Hitting myself where it hurts

Maybe you react to anger very responsibly.  I on the other hand, tend to temporarily enforce a semi-silent treatment, or roll my eyes and make glaring mean-mom faces, or start lots of sentences with “Why can’t…?” in an accusatory


voice. Oh, and I do lots of really grumpy sighs, too.  Yah, I know, really mature.

I read a book last week that made me look at relationships a lot differently.  The author made a really cool analogy that I’ve thought about several times since.  He pointed out how after dislocating a shoulder, the main character did not get angry at the shoulder or treat it roughly as a reaction to the pain it caused him, but rather nursed it and cared for it gently.  It was a part of him, and had to be treated in a way to make his whole being better again.  This story was then tied in to the scripture in the Bible (1 Corinthians 12) about the body of Christ:

12 For as the body is one, and hath many members, and all the members of that one body, being many, are one body: so also is Christ.      •  •  •

27 Now ye are the body of Christ, and members in particular.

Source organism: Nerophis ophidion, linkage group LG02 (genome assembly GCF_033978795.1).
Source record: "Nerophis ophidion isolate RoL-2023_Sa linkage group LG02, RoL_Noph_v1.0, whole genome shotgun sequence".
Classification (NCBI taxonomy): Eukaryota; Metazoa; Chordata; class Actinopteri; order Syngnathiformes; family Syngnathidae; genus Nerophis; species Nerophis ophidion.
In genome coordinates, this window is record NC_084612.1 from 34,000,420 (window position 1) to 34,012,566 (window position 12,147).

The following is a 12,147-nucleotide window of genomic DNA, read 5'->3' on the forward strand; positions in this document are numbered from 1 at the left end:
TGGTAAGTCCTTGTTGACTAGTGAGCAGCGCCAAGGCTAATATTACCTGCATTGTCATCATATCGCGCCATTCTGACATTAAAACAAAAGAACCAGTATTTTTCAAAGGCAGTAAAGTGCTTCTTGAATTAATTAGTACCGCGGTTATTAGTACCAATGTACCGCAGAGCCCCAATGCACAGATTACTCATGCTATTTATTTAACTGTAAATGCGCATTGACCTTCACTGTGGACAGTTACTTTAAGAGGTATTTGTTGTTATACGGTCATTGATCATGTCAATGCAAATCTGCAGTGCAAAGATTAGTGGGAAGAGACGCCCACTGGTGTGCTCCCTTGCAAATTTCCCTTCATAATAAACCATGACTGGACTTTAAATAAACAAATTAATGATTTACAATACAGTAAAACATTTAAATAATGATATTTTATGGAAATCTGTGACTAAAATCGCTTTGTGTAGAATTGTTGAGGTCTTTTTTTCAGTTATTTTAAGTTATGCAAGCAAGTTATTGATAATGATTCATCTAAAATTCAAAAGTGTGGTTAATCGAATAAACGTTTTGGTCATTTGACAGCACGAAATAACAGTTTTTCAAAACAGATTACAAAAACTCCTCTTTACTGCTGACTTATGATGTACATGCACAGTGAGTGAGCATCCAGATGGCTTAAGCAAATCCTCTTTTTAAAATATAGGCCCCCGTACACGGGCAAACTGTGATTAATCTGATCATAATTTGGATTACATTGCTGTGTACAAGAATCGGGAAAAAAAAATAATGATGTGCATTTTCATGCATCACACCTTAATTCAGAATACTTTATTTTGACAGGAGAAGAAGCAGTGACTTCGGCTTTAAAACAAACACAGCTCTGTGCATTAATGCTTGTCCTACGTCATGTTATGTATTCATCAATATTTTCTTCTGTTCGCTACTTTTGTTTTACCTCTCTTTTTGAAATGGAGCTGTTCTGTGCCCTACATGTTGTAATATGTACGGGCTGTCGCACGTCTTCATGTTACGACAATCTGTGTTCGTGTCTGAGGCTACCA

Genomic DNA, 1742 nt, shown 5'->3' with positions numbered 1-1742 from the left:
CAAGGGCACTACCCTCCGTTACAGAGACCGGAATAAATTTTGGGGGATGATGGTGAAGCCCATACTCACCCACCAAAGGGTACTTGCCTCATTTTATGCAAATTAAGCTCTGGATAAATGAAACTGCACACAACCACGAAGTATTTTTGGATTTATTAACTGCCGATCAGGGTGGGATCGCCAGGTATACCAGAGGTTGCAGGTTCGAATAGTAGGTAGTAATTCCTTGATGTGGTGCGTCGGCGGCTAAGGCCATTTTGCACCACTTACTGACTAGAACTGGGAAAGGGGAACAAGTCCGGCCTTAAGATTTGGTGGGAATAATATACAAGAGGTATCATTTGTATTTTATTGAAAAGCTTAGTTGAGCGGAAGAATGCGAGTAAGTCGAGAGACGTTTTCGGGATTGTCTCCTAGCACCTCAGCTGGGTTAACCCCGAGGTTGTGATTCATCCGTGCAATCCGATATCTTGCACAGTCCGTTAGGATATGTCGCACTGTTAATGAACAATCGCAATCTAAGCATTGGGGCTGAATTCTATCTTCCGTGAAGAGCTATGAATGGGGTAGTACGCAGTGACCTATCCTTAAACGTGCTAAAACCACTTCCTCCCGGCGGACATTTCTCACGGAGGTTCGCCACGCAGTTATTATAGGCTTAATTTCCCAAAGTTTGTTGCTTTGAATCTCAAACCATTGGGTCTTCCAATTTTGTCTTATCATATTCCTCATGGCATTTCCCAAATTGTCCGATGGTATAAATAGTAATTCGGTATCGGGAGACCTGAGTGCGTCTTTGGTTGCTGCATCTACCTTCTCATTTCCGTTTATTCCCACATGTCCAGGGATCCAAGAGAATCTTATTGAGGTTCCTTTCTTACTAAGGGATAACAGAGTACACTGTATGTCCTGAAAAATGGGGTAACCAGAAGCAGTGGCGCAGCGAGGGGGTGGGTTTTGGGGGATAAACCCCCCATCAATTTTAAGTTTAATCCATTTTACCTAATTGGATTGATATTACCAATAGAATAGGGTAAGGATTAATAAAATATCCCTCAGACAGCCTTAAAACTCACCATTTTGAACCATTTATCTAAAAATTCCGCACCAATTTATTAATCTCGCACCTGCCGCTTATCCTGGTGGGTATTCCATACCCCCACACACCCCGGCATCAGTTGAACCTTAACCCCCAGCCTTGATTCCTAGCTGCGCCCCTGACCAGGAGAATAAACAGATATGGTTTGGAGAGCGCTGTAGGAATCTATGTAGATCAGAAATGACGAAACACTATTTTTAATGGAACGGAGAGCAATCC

Anyway, since our goal is to be at one with Christ, and at one with each other, we should be much more forgiving and nurturing towards others even when they hurt us or cause us pain, like He is with us.

Naturally, the people I should be the most “at one” with are my husband and children.  This analogy opened my eyes to the fact that I sinfully tend to give them the cold shoulder or use my “I’m annoyed” tone of voice or give thoughtless sarcastic answers with them when they (probably unintentionally) bug me, hurt my feelings, or cause me inconvenience.  But I would never try to act gruffly like that to an injured part of my own body, even if it were hurting me; I would care for it and give it even more nurture than normal.  Well, I feel like I haven’t been able to explain my self well, but I hope it made some sense to someone.

The point is, in the last little while, I’m trying to work on reacting to my own “suffering” with a greater dose of kindness toward the cause of that suffering.  Just one more thing to work on in the quest to become a little more Christ-like.  (That grumpy sigh part will be tricky to overcome.  Wish me luck.)

(This entry was originally posted Sept. 3, 2008.  I’m rebuilding my lost archives.)


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